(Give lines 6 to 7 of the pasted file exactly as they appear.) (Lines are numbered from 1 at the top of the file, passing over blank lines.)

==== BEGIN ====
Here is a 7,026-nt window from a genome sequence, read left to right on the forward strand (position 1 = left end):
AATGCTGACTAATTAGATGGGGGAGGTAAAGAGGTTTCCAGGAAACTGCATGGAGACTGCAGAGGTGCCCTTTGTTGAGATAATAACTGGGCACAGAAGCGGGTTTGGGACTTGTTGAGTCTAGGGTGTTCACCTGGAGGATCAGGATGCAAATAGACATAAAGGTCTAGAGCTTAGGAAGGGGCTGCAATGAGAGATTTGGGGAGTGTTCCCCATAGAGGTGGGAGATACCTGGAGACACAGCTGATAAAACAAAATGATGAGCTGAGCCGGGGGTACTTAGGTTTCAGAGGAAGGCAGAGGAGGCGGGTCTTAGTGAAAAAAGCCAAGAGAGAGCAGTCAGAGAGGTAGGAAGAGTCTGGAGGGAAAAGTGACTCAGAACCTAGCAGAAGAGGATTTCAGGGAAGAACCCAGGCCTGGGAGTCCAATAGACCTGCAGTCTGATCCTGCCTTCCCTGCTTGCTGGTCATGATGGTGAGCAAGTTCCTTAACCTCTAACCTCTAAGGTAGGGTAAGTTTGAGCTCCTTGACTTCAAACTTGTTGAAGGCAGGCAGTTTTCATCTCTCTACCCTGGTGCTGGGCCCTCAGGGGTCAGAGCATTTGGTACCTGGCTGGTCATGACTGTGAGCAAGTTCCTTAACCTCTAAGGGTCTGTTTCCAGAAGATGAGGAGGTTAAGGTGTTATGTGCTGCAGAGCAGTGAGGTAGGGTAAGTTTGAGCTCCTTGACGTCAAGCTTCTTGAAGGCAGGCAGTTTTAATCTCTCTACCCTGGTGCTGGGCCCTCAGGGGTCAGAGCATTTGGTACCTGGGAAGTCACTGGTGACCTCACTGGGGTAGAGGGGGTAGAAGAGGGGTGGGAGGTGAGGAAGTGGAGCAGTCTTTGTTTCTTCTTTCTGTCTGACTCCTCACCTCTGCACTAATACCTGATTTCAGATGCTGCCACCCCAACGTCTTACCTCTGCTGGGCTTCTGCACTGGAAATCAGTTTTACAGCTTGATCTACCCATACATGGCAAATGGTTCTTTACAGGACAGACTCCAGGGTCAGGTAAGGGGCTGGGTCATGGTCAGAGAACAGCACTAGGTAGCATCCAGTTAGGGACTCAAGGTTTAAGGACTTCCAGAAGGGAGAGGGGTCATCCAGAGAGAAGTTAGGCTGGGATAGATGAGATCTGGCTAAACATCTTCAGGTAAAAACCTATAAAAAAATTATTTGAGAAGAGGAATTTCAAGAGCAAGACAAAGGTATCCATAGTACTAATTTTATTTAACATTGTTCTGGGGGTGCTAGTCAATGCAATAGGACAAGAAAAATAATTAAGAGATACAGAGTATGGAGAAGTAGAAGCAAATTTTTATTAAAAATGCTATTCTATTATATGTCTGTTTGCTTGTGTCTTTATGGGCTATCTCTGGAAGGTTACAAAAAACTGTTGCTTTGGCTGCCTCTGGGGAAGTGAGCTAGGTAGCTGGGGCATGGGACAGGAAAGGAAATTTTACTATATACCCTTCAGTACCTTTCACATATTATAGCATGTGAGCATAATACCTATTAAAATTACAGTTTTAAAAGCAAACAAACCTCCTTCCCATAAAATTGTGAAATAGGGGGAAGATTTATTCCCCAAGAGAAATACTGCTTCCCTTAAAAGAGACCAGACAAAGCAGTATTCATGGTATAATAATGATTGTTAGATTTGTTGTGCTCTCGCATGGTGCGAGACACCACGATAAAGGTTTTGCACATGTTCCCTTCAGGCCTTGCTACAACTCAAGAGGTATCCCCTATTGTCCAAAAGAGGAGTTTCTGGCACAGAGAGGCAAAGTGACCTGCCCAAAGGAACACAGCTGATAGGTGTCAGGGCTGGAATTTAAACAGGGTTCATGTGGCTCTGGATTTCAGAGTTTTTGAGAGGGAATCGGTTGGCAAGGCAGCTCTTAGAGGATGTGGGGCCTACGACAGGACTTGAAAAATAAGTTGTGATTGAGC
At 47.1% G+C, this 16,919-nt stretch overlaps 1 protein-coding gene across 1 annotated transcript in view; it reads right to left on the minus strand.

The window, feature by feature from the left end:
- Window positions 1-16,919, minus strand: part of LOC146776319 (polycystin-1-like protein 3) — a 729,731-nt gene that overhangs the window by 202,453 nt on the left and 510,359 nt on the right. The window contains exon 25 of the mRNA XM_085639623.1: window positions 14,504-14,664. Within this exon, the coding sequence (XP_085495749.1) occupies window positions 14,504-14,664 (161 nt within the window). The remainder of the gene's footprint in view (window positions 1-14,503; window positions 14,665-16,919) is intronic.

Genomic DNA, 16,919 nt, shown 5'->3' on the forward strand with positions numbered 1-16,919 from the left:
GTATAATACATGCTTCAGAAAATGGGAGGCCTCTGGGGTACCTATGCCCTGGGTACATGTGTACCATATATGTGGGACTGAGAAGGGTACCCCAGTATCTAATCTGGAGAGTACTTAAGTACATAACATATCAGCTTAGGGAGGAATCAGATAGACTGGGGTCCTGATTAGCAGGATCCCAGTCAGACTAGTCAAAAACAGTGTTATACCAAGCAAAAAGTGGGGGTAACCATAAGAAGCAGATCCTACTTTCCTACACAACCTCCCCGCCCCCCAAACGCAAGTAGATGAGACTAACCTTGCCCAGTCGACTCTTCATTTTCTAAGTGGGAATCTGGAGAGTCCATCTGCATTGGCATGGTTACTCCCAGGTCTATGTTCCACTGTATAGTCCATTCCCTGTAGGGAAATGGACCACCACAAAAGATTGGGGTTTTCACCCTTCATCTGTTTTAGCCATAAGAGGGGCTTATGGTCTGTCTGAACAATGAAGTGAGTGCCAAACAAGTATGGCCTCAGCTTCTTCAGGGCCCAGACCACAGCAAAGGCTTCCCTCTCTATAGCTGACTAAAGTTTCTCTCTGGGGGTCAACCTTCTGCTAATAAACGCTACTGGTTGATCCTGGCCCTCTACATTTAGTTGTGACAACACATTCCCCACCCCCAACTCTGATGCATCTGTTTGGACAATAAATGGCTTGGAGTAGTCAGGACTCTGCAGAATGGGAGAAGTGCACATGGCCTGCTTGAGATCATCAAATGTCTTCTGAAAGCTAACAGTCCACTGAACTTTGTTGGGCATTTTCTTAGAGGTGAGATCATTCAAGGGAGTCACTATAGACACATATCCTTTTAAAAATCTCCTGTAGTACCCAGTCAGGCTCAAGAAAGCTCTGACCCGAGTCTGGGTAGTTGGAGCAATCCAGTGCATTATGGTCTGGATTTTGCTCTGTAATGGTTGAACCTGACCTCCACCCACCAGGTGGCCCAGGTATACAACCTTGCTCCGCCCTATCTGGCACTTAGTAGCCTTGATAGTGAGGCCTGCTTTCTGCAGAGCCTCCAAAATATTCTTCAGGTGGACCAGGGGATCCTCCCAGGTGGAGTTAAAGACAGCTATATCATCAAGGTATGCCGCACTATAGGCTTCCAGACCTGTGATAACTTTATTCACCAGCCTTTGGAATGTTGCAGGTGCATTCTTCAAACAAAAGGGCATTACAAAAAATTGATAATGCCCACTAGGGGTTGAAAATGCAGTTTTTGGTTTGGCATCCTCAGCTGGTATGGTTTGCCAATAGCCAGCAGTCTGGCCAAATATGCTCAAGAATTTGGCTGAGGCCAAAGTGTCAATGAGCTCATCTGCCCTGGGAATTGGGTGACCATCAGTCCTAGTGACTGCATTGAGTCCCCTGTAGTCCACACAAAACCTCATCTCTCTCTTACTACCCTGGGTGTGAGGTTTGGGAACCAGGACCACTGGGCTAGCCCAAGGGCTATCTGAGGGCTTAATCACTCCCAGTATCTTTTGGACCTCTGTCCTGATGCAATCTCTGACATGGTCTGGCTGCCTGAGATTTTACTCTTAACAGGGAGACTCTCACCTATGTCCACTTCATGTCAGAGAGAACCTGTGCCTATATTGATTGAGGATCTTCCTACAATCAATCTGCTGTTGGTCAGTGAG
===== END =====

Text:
Genomic DNA, 16,919 nt, shown 5'->3' on the forward strand with positions numbered 1-16,919 from the left:
GTATAATACATGCTTCAGAAAATGGGAGGCCTCTGGGGTACCTATGCCCTGGGTACATGTGTACCATATATGTGGGACTGAGAAGGGTACCCCAGTATCTAATCTGGAGAGTACTTAAGTACATAACATATCAGCTTAGGGAGGAATCAGATAGACTGGGGTCCTGATTAGCAGGATCCCAGTCAGACTAGTCAAAAACAGTGTTATACCAAGCAAAAAGTGGGGGTAACCATAAGAAGCAGATCCTACTTTCCTACACAACCTCCCCGCCCCCCAAACGCAAGTAGATGAGACTAACCTTGCCCAGTCGACTCTTCATTTTCTAAGTGGGAATCTGGAGAGTCCATCTGCATTGGCATGGTTACTCCCAGGTCTATGTTCCACTGTATAGTCCATTCCCTGTAGGGAAATGGACCACCACAAAAGATTGGGGTTTTCACCCTTCATCTGTTTTAGCCATAAGAGGGGCTTATGGTCTGTCTGAACAATGAAGTGAGTGCCAAACAAGTATGGCCTCAGCTTCTTCAGGGCCCAGACCACAGCAAAGGCTTCCCTCTCTATAGCTGACTAAAGTTTCTCTCTGGGGGTCAACCTTCTGCTAATAAACGCTACTGGTTGATCCTGGCCCTCTACATTTAGTTGTGACAACACATTCCCCACCCCCAACTCTGATGCATCTGTTTGGACAATAAATGGCTTGGAGTAGTCAGGACTCTGCAGAATGGGAGAAGTGCACATGGCCTGCTTGAGATCATCAAATGTCTTCTGAAAGCTAACAGTCCACTGAACTTTGTTGGGCATTTTCTTAGAGGTGAGATCATTCAAGGGAGTCACTATAGACACATATCCTTTTAAAAATCTCCTGTAGTACCCAGTCAGGCTCAAGAAAGCTCTGACCCGAGTCTGGGTAGTTGGAGCAATCCAGTGCATTATGGTCTGGATTTTGCTCTGTAATGGTTGAACCTGACCTCCACCCACCAGGTGGCCCAGGTATACAACCTTGCTCCGCCCTATCTGGCACTTAGTAGCCTTGATAGTGAGGCCTGCTTTCTGCAGAGCCTCCAAAATATTCTTCAGGTGGACCAGGGGATCCTCCCAGGTGGAGTTAAAGACAGCTATATCATCAAGGTATGCCGCACTATAGGCTTCCAGACCTGTGATAACTTTATTCACCAGCCTTTGGAATGTTGCAGGTGCATTCTTCAAACAAAAGGGCATTACAAAAAATTGATAATGCCCACTAGGGGTTGAAAATGCAGTTTTTGGTTTGGCATCCTCAGCTGGTATGGTTTGCCAATAGCCAGCAGTCTGGCCAAATATGCTCAAGAATTTGGCTGAGGCCAAAGTGTCAATGAGCTCATCTGCCCTGGGAATTGGGTGACCATCAGTCCTAGTGACTGCATTGAGTCCCCTGTAGTCCACACAAAACCTCATCTCTCTCTTACTACCCTGGGTGTGAGGTTTGGGAACCAGGACCACTGGGCTAGCCCAAGGGCTATCTGAGGGCTTAATCACTCCCAGTATCTTTTGGACCTCTGTCCTGATGCAATCTCTGACATGGTCTGGCTGCCTGAGATTTTACTCTTAACAGGGAGACTCTCACCTATGTCCACTTCATGTCAGAGAGAACCTGTGCCTATATTGATTGAGGATCTTCCTACAATCAATCTGCTGTTGGTCAGTGAG